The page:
Waugal is essential to life. Freshwater, the river, underpins the Nyungar belief system, as the place in which Waugal’s spirit resides. He cannot live in saltwater. Harben tells the story of the relation between warden (the ocean) and bilya. While at times when the tides rise, the ocean and the Swan River used to mix, there was – before the creation of Fremantle Port – a clear separation between the two. It was Waugal who created this separation. He “fought the saltwater crocodile so that the salt didn’t come down into the fresh water”. Waugal bit the tail off the crocodile who floated back out to see, his body forming the islands currently known as Carnac Island, Garden Island, and Rottnest Island.’ 2

Enmeshed but demarcated boundaries like the one between ocean and river are defined by language, cultural and sociopolitical practices, ecology, ceremony and by worldly actors who inhabit and take care of place. In Indigenous practices of place-making, boundaries transform undifferentiated space into specific localities, places and home. Harben goes on to explain how Nyungar law meant that Nyungar people never camped on the edge of freshwater. This ensured Waugal and the river ecology was respected and protected. Our connection to the river is about caring for, maintaining and conveying its stories.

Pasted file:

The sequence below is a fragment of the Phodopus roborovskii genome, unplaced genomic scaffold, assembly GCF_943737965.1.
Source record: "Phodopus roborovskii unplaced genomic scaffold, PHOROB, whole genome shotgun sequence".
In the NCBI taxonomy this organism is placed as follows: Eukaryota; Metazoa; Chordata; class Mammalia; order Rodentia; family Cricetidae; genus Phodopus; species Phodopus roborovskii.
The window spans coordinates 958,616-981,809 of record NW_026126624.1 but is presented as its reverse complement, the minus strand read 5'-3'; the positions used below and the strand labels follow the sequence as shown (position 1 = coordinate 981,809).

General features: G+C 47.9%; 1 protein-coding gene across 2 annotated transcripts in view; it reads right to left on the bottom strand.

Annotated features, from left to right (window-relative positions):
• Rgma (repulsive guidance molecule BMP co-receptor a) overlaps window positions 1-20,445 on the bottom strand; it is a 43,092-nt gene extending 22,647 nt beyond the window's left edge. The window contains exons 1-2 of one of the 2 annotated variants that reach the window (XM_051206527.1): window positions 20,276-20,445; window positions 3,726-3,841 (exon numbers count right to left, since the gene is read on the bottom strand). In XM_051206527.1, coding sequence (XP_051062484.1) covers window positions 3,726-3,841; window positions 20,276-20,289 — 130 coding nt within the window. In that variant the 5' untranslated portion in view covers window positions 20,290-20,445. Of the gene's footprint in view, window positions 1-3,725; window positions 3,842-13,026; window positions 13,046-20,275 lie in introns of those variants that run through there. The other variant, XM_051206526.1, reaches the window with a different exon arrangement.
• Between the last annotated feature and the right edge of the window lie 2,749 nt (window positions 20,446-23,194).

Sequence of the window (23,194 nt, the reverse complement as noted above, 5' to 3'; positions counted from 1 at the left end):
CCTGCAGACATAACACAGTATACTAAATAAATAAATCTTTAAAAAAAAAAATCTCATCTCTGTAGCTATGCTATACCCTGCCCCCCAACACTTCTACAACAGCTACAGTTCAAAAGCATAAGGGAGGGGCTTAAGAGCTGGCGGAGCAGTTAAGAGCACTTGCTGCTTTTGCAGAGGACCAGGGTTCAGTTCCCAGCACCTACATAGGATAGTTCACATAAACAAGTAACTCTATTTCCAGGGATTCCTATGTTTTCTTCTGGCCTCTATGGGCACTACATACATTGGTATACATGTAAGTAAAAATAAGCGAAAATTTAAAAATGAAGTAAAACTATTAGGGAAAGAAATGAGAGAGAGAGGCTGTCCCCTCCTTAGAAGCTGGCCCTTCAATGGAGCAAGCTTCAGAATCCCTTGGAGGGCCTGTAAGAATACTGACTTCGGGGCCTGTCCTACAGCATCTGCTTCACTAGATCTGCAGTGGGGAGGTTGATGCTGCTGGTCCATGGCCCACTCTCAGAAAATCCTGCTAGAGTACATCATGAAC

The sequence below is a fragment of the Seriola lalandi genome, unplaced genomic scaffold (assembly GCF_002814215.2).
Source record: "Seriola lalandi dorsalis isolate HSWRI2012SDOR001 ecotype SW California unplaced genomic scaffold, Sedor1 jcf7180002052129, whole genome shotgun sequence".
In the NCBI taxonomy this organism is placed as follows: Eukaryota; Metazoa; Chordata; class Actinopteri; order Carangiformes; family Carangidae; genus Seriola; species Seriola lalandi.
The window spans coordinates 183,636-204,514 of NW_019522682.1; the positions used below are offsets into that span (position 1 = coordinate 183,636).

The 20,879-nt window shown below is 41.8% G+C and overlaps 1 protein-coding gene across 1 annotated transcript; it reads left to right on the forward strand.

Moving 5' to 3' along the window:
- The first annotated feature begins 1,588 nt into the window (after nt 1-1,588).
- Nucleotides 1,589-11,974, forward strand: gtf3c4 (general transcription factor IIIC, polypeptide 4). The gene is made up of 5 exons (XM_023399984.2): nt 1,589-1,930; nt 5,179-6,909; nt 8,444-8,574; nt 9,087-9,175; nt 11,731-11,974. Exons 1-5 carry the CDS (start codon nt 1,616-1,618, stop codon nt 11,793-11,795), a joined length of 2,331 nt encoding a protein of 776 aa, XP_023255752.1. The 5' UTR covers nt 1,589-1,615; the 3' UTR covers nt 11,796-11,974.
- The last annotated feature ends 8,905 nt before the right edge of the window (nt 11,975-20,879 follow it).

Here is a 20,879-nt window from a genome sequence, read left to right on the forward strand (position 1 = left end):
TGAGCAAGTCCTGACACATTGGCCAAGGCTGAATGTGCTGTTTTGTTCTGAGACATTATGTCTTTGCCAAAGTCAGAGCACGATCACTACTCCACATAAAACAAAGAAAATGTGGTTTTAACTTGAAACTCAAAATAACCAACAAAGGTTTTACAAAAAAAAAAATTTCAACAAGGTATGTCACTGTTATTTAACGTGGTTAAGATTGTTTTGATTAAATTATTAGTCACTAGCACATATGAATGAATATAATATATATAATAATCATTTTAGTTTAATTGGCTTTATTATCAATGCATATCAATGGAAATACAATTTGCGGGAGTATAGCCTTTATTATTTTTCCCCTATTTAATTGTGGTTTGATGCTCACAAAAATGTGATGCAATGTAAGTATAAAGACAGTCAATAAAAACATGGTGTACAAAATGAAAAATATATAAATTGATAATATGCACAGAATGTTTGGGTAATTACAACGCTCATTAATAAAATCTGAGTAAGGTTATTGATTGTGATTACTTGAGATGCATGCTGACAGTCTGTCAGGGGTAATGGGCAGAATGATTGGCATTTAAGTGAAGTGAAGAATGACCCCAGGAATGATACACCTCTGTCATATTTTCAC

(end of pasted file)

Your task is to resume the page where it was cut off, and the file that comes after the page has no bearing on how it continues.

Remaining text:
These stories of creation are animated by everyday practice. The simple four-line hook of the 2002 pop song Down River by The Wilcania Mob, a hip-hop group of five young Indigenous musicians aged nine to 14, expresses joy and reverence of being-with the river:

When it’s really hot we go the river and swim
When we go fishin’ we catchin’ a bream
When the river’s high we jump off the bridge
When we get home we play some didge

I can still remember when I first heard this refrain, got it caught in my head. I didn’t think too much about it then. The Wilcania Mob would’ve been singing about Paroo River in the Murray-Darling Basin. The song reminded me of the place in the Swan River where’d I’d jump into the water from the branch of a tree. My Aunty fishing just upstream would yell at us kids that we’d scare the fish away – her voice skimming like a stone across the water. My Nana taught me how to skim those stones when we lived by Avon River in Northam. My memory is dipped in the river that doesn’t go away.